on 15 September 2013
If I'm honest, I'm not a great fan of Debussy, but La Mer is beatifully done. Mussorgsky/Ravel Pictures at an Exhibition is just stunning and Ravel's Bolero is majestic.
Too many music recordings these days take the tempo far too fast (submitting to commercial pressure to get as much down as possible on a CD), so the whole thing gets blurred. If orchestral pieces are played too fast, then individual sections of the orchestra cannot keep it together and the rest of the orchestra rapidly loses the plot as well. As a result, a listener's brain rapidly tires of trying to resolve the timing issues. Not so with this recording, clearly, as it was done in the heady days of "vinyl". I'm not going to get into a discussion of whether vinyl is better than CD, but it's simply a matter of the amount of music you could get onto two sides of an LP compared with the extra 15 minutes or so you can get onto a CD - there's a strong temptation to add another piece that won't quite fit unless you rush everything, but at least you can appeal to a wider audience when putting together a medley and you also save on production costs (fewer CDs in a boxed set, for example). Each note on this recording is audible and the perfomance is tight, without being wooden, a result of (a) von Karajan's firm direction and (b) not taking things too fast, so the orchestra members could LISTEN to each other and stay together as the tempo was accelerated and decelerated for dramatic effect.
As an example of what I'm talking about with tempo... Maurice Ravel originally wrote 76 bpm on his score for Bolero. Later, he crossed that out and wrote 66 bpm instead. His first recording in 1930 lasted 15 min 50 sec. At 76 bpm, the piece lasts a little under 14 min and the majority of modern recordings are in this ball-park. The majority of "old" recordings are nearer the 15:30 - 16:00 mark (although Stokovsky holds the speed record with his 1940 recording in about 12 min). Toscanini annoyed Ravel intensely with his 1930 recording at 13:25 and the two did not speak for some months afterwards.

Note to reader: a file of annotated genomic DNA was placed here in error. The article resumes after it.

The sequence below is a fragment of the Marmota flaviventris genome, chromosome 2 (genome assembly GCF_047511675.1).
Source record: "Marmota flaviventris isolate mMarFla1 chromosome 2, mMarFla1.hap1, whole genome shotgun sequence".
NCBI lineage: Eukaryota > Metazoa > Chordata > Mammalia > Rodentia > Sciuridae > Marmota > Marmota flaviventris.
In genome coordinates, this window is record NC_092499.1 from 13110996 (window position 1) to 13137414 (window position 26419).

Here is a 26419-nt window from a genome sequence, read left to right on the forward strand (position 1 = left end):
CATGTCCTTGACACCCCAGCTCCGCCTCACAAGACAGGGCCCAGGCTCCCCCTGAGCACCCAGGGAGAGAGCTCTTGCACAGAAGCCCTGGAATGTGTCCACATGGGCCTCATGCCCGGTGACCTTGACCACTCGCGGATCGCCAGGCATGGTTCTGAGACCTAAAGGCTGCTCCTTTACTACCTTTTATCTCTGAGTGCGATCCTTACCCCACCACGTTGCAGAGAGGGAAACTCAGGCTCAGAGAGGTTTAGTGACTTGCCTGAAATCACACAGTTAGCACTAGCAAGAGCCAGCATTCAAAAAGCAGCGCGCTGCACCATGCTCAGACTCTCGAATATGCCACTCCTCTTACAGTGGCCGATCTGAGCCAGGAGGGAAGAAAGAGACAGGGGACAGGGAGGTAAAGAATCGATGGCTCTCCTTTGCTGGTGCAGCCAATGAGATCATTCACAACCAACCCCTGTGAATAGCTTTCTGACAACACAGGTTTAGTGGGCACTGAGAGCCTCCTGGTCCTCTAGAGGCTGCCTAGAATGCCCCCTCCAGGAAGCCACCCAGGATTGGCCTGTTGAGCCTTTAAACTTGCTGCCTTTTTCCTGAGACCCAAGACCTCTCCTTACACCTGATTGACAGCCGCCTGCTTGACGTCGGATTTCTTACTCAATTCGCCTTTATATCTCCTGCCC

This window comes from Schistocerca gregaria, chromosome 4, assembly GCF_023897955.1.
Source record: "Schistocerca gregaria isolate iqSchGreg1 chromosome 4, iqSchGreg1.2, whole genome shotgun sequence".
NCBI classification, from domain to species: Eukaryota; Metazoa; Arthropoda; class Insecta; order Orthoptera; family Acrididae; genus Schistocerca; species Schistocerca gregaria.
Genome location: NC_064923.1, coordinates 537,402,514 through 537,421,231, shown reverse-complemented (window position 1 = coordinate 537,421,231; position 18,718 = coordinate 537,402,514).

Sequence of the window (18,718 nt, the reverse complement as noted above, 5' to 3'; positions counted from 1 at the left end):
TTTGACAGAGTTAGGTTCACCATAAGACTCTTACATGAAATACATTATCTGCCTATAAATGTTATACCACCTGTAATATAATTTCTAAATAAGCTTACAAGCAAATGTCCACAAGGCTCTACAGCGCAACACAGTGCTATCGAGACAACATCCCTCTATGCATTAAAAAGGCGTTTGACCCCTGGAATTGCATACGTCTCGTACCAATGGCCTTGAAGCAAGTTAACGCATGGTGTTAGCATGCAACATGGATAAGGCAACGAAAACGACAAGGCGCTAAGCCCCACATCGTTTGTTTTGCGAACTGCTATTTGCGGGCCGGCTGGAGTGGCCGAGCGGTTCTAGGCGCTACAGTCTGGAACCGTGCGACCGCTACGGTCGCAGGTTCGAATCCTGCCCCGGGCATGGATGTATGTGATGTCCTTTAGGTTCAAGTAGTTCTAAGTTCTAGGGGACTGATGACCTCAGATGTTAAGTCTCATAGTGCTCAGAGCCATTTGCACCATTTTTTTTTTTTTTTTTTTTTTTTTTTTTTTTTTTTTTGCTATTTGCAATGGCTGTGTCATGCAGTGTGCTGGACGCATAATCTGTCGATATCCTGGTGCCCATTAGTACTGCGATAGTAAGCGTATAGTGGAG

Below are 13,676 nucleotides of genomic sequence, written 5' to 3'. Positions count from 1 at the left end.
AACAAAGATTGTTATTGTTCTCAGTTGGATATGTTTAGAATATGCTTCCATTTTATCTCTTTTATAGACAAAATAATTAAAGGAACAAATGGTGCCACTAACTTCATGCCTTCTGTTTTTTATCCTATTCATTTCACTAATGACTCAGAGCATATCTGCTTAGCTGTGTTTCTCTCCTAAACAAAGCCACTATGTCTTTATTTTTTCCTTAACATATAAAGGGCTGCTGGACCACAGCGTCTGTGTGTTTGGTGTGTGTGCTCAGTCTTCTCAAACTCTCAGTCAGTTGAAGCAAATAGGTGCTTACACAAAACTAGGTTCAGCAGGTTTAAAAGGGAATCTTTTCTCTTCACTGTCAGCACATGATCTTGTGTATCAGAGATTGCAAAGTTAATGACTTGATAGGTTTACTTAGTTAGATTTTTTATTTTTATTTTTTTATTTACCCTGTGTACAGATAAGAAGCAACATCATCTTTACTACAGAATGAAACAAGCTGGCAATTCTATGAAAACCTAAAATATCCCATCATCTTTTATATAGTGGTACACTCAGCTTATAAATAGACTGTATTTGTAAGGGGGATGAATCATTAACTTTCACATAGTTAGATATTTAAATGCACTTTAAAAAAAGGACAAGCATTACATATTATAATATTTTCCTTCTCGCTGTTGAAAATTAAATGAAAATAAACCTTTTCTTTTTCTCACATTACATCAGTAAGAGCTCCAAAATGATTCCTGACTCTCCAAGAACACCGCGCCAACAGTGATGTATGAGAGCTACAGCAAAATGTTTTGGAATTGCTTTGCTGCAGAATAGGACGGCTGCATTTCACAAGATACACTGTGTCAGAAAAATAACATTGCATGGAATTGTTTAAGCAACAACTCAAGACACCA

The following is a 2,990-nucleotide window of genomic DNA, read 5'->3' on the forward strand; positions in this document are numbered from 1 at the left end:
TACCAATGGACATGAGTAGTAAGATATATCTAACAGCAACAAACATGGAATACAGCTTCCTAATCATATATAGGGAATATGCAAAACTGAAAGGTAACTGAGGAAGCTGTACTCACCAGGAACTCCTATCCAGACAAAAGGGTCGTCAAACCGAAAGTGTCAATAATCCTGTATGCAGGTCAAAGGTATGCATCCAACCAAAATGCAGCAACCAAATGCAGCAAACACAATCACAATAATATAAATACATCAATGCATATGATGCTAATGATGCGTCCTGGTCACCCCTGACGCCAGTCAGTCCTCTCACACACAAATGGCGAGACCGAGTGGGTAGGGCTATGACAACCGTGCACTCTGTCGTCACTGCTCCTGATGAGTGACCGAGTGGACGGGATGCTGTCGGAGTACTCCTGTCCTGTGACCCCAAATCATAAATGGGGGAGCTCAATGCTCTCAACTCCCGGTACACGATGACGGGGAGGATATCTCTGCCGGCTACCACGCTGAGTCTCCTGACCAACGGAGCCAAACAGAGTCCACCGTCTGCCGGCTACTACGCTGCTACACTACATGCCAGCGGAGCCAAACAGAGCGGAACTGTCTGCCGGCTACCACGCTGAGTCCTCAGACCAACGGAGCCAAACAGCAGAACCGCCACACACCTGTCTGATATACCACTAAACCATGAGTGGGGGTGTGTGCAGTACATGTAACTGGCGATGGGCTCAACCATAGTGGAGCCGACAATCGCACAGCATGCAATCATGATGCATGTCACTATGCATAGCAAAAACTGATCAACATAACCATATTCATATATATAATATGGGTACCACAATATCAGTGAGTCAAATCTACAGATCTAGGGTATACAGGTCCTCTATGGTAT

This album also, thankfully, lacks that bane of modern recordings... over-compression... which means that you get the full dynamic range of the pieces, with none of the drop-outs in volume every time someone in the percussion section crashes his cymbals, for example. Compression is used far too much in modern recordings (and, sadly, in so-called "digitally re-mastered" older recordings as well). Again, this is due to commercial pressures to maximise bandwidth usage, but there's really no need for it - it's just lazy. And frustrating to listen to.
Taking the tempo far too fast and/or compressing the bejayzus out of it is an insult not only to the composer but also to the ears.
Anyroadup, this is a fantastic recording of some sublime music, played beautifully by a top-flight orchestra, conducted by one of the great masters of his art and it hasn't been messed with by one of the jeune ecole of sound engineers. Get it.
Apart from a couple of reviews from way back around the turn of the century, whose authors hear flaws in this recording that I do not, nearly everyone concurs that ever since their recording fifty years ago, these performances have remained unequalled and unassailable. Of course there are are other excellent recordings of all three pieces (Giulini's "Pictures" with the Chicago SO and his "La mer" with the Philharmonia, for example) but as a collection this is a testament to both the sonority of the Berlin Philharmonic at its peak under Karajan and to that conductor's chameleon ability to empathise with and elucidate music from outside the late German Romantic tradition in which he excelled. His brief dalliance with the Orchestre de Paris confirms his attachment to French music and his ability to pace and colour both the Debussy and the Ravel emerges as a thing of wonder.
There is of course a neat link in the programming here between the Mussorgsky and "Boléro" as the composer of the latter orchestrated the "Pictures" brilliantly; originally these recordings, made between 1964 and 1966 in the warm ambiance of the Jesus-Christus-Kirche, were issued on two separate LPs, one of French music by Debussy and Ravel and the other with just the Mussorgsky and "Boléro". Any attempt at musical criticism of such seminal recordings would be superfluous after such a long time; it is sufficient to note that the delicacy and nuance of Karajan's evocation of the sea remain extraordinary, and the peroration of the "Pictures" in "The Great Gate of Kiev" remains one of the greatest expositions of the symphony orchestra in full flight ever committed to disc.